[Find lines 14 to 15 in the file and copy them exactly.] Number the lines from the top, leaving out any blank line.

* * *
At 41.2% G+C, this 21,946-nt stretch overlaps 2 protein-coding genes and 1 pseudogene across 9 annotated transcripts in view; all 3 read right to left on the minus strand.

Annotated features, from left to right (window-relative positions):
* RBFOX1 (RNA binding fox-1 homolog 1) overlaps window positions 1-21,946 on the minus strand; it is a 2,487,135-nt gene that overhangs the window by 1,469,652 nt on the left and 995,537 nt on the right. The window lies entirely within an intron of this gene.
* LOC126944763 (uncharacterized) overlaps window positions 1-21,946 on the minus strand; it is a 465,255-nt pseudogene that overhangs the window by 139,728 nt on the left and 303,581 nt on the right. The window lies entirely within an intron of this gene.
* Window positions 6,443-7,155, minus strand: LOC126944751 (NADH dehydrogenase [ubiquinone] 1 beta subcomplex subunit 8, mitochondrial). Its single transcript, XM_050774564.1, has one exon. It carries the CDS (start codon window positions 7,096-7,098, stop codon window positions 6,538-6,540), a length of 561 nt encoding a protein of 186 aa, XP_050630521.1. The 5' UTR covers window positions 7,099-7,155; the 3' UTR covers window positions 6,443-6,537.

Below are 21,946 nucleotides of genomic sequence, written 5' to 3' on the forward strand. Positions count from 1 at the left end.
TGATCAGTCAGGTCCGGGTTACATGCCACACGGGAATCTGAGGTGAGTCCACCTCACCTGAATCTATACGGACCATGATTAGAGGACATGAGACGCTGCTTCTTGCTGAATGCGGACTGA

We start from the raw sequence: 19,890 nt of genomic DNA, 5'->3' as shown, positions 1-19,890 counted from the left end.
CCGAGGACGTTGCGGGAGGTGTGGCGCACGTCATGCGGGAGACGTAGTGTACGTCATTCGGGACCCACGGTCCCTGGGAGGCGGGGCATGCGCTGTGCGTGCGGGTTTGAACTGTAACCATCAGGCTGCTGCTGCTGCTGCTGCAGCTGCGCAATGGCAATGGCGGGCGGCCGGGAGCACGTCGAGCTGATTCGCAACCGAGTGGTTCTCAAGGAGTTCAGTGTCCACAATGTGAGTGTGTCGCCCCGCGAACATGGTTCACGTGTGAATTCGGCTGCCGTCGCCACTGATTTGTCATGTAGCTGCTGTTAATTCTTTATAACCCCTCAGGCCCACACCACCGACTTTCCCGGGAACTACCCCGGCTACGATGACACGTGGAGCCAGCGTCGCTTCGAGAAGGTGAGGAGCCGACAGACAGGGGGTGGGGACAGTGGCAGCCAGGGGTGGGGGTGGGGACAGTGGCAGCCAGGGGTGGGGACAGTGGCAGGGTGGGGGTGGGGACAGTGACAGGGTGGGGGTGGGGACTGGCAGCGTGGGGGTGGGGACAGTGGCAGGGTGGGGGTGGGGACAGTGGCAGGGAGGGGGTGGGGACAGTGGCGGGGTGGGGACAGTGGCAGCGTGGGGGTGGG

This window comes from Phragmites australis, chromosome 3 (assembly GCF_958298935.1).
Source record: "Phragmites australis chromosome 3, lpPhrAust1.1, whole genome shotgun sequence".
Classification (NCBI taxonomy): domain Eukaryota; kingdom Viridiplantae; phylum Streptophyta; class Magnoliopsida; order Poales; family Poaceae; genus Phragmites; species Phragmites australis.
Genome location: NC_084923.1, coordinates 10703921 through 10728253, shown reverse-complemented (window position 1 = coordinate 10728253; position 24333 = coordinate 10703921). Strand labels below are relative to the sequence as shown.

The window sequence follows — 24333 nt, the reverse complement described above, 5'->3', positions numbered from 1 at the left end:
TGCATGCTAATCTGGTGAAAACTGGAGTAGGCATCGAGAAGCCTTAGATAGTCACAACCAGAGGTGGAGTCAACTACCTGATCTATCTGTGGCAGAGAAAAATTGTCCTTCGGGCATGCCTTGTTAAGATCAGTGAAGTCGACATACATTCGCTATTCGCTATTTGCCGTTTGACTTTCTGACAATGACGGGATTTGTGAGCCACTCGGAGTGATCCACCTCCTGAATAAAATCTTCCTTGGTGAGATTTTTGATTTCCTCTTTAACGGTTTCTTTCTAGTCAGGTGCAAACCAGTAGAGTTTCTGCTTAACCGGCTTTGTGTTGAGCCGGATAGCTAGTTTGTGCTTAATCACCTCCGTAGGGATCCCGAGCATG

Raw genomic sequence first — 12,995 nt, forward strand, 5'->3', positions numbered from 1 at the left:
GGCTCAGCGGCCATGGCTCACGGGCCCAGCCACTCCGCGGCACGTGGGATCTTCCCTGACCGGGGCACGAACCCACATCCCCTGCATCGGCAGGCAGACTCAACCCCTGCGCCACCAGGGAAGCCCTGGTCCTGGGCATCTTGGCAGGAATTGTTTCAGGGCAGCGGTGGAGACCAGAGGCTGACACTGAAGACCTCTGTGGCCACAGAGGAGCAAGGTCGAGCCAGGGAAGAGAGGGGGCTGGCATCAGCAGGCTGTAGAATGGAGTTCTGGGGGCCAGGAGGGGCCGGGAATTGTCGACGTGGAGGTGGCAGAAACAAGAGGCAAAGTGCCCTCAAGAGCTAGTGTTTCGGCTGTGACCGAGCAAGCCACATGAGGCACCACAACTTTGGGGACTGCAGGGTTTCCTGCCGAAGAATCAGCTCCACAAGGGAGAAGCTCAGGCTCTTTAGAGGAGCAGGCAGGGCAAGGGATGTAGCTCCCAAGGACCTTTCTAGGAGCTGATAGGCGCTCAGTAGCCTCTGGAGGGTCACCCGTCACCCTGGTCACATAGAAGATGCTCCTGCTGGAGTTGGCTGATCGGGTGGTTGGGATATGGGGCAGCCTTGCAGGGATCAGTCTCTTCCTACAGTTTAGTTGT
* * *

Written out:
The window sequence follows — 24333 nt, the reverse complement described above, 5'->3', positions numbered from 1 at the left end:
TGCATGCTAATCTGGTGAAAACTGGAGTAGGCATCGAGAAGCCTTAGATAGTCACAACCAGAGGTGGAGTCAACTACCTGATCTATCTGTGGCAGAGAAAAATTGTCCTTCGGGCATGCCTTGTTAAGATCAGTGAAGTCGACATACATTCGCTATTCGCTATTTGCCGTTTGACTTTCTGACAATGACGGGATTTGTGAGCCACTCGGAGTGATCCACCTCCTGAATAAAATCTTCCTTGGTGAGATTTTTGATTTCCTCTTTAACGGTTTCTTTCTAGTCAGGTGCAAACCAGTAGAGTTTCTGCTTAACCGGCTTTGTGTTGAGCCGGATAGCTAGTTTGTGCTTAATCACCTCCGTAGGGATCCCGAGCATG